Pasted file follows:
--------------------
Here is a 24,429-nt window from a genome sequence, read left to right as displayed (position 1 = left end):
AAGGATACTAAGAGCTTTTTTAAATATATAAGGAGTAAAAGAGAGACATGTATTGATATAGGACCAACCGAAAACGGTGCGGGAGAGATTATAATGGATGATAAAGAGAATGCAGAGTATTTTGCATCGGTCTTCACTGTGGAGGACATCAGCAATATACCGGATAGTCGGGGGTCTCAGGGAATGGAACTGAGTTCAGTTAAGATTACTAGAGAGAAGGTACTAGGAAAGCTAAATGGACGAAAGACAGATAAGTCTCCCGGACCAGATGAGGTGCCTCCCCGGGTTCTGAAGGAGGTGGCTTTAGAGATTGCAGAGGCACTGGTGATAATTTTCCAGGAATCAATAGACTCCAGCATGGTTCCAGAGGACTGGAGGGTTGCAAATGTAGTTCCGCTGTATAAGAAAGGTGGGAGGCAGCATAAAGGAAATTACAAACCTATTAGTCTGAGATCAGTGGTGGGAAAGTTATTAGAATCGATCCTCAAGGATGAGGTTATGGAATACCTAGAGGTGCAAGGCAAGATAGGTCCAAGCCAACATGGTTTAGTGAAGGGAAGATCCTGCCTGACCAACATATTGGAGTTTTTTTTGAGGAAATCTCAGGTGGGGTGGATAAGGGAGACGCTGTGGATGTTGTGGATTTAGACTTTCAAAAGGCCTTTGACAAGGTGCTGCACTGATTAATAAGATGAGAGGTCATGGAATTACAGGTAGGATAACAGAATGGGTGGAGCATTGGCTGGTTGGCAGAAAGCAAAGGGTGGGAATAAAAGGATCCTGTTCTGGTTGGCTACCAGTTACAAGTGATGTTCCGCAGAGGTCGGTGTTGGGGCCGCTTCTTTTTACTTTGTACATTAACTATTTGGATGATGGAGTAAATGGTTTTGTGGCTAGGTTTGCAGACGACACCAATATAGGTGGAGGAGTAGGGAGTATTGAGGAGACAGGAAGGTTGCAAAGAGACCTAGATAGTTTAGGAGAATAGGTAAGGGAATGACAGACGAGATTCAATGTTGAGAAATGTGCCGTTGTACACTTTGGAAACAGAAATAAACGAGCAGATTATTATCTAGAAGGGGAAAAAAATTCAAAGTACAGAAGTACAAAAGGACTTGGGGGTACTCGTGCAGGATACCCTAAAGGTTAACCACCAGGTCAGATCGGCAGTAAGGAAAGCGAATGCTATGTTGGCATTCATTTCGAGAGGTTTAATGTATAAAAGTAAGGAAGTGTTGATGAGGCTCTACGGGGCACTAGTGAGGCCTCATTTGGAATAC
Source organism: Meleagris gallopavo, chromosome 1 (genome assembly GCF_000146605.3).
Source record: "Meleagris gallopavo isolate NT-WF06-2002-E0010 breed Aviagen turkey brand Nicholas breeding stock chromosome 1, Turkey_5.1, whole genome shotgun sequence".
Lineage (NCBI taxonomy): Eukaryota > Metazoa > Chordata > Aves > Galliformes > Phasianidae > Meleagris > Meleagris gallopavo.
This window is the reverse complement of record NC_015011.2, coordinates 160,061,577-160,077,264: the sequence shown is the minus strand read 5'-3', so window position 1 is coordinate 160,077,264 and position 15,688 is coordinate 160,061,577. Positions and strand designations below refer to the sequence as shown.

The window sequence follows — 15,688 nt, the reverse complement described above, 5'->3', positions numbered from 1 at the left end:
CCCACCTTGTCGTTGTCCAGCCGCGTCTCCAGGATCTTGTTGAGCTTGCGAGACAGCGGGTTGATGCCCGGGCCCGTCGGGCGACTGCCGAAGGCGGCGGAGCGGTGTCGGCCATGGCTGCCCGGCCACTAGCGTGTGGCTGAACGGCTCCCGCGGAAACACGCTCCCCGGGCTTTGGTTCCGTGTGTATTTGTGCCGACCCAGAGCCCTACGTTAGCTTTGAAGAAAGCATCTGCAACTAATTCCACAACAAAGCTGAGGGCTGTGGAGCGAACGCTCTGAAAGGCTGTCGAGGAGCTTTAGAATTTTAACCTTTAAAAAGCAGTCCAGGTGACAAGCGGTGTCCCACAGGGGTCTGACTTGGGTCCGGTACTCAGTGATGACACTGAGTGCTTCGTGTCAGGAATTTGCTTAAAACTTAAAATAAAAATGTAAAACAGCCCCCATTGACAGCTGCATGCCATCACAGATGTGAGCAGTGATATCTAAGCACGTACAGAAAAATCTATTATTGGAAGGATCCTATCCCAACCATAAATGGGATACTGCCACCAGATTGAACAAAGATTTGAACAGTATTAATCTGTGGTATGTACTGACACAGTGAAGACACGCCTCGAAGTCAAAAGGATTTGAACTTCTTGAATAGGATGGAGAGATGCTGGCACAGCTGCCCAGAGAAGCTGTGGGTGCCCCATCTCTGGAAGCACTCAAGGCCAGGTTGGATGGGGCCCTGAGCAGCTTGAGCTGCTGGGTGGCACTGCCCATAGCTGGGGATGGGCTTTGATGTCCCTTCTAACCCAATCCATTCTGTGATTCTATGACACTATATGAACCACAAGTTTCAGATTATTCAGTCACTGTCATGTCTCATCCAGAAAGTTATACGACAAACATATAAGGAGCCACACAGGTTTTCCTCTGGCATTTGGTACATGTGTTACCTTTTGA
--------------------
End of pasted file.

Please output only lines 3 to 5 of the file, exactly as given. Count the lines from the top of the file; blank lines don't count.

Source organism: Meleagris gallopavo, chromosome 1 (genome assembly GCF_000146605.3).
Source record: "Meleagris gallopavo isolate NT-WF06-2002-E0010 breed Aviagen turkey brand Nicholas breeding stock chromosome 1, Turkey_5.1, whole genome shotgun sequence".
Lineage (NCBI taxonomy): Eukaryota > Metazoa > Chordata > Aves > Galliformes > Phasianidae > Meleagris > Meleagris gallopavo.